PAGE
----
That was only the beginning of my trouble. What with these slanders and longing for the quiet of our dear old home at Burroak, I was almost sick; yet the Legislature sat on, and sat on, until I was nearly desperate. Then one morning came a despatch from my husband: "Melissa is drafted--come home!" How I made the journey I can't tell; I was in an agony of apprehension, and when Mr. Strongitharm and Melissa both met me at the Burroak Station, well and smiling, I fell into a hysterical fit of laughing and crying, for the first time in my life.
Billy Brandon, who was engaged to Melissa, came forward and took her place like a man; he fought none the worse, let me tell you, because he represented a woman, and (I may as well say it now) he came home a Captain, without a left arm--but Melissa seems to have three arms for his sake.
You have no idea what a confusion and lamentation there was all over the State. A good many women were drafted, and those who could neither get substitutes for love nor money, were marched to Gaston, where the recruiting Colonel was considerate enough to give them a separate camp. In a week, however, the word came from Washington that the Army Regulations of the United States did not admit of their being received; and they came home blessing Mr. Stanton. This was the end of drafting women in our State.
Nevertheless, the excitement created by the draft did not subside at once. It was seized upon by the Democratic leaders, as part of a plan already concocted, which they then proceeded to set in operation. It succeeded only too well, and I don't know when we shall ever see the end of it.
We had more friends among the Republicans at the start, because all the original Abolitionists in the State came into that party in 1860. Our success had been so rapid and unforeseen that the Democrats continued their opposition even after female suffrage was an accomplished fact; but the leaders were shrewd enough to see that another such election as the last would ruin their party in the State. So their trains were quietly laid, and the match was not applied until all Atlantic was ringing with the protestations of the unwilling conscripts and the laments of their families. Then came, like three claps of thunder in one, sympathy for the women, acquiescence in their rights, and invitations to them, everywhere, to take part in the Democratic caucuses and conventions. Most of the prominent women of the State were deluded for a time by this manifestation, and acted with the party for the sake of the sex.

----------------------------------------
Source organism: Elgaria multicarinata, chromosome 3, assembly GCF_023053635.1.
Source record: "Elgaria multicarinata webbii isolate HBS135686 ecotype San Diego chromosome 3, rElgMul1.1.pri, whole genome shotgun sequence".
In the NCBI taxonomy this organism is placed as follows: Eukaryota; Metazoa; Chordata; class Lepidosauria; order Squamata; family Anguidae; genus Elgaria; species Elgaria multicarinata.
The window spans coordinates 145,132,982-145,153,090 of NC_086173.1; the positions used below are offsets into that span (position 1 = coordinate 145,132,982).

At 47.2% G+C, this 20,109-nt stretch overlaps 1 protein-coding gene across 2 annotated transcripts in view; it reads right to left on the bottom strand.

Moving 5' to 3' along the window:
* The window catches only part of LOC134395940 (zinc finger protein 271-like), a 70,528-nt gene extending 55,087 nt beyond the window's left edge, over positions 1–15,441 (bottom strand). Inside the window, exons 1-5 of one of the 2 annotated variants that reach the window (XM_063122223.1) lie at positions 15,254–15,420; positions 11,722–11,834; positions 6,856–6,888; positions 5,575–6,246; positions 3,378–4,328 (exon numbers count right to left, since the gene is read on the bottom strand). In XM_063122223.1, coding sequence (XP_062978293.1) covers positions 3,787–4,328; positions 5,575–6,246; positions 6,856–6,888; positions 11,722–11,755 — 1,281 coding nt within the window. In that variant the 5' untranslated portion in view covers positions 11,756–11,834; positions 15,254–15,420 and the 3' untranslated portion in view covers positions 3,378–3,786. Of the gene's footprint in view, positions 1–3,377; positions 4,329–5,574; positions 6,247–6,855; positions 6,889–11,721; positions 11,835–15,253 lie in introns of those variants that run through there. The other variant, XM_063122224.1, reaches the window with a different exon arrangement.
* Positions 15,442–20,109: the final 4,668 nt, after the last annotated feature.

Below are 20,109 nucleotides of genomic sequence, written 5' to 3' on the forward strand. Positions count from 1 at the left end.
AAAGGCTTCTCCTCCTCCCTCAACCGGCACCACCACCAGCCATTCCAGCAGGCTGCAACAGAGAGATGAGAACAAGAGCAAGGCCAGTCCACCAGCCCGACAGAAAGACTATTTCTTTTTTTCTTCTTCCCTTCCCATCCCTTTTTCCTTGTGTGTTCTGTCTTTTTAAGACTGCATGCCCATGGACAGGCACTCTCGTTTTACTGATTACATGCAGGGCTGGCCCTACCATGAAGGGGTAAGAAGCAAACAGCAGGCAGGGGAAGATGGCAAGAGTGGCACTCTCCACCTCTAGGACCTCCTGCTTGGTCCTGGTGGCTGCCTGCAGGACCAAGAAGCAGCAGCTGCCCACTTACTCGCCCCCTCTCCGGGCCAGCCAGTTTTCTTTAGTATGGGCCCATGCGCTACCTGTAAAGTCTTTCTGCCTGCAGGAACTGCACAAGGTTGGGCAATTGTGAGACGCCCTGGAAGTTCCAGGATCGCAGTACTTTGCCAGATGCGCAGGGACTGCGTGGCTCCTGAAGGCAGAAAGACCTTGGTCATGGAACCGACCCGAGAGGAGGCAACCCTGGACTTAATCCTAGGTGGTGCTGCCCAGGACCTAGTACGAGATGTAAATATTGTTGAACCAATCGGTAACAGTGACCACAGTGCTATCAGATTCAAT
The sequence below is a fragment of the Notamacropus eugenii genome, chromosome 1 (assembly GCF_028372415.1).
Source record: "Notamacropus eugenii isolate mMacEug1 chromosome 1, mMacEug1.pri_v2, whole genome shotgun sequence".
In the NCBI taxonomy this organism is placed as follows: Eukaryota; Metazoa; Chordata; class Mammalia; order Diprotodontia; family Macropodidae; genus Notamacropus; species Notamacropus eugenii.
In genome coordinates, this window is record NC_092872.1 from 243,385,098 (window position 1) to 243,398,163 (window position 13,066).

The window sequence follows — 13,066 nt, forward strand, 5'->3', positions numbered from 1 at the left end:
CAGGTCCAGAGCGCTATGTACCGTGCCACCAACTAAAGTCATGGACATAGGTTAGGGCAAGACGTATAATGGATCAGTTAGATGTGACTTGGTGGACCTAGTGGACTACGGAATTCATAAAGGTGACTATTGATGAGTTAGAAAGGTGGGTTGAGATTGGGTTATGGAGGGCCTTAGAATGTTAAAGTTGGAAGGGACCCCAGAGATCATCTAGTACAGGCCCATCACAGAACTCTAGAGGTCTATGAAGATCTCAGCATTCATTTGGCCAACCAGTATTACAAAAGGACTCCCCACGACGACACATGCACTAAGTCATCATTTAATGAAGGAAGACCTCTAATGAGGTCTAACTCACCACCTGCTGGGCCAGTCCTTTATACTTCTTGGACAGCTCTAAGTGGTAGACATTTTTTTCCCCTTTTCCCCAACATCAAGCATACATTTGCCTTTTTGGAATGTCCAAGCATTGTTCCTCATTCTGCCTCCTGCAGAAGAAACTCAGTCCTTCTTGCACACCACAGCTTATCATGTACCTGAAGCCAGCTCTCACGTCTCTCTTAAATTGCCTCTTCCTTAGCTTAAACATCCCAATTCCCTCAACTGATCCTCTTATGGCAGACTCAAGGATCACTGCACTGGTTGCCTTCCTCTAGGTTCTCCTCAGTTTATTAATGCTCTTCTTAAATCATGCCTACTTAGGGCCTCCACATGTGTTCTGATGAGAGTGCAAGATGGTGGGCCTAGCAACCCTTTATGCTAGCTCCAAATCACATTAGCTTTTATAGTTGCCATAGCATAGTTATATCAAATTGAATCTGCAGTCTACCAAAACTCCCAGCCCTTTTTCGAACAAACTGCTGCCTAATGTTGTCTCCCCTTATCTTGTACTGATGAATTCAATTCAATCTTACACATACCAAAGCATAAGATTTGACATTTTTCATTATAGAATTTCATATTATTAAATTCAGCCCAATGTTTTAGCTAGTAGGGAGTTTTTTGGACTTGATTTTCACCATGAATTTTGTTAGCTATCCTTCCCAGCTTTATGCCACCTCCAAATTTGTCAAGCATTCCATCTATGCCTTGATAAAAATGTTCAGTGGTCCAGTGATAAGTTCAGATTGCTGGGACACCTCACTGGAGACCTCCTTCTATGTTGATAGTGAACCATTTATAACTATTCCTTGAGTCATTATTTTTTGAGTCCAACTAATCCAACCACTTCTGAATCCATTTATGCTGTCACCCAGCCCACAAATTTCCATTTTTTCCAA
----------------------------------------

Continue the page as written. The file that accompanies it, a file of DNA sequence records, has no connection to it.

I had no idea, however, what the practical result of this movement would be, until, a few weeks before election, I was calling upon Mrs. Buckwalter, and happened to express my belief that we Republicans were going to carry the State again, by a large majority.
"I am very glad of it," said she, with an expression of great relief, "because then my vote will not be needed."
"Why!" I exclaimed; "you won't decline to vote, surely?"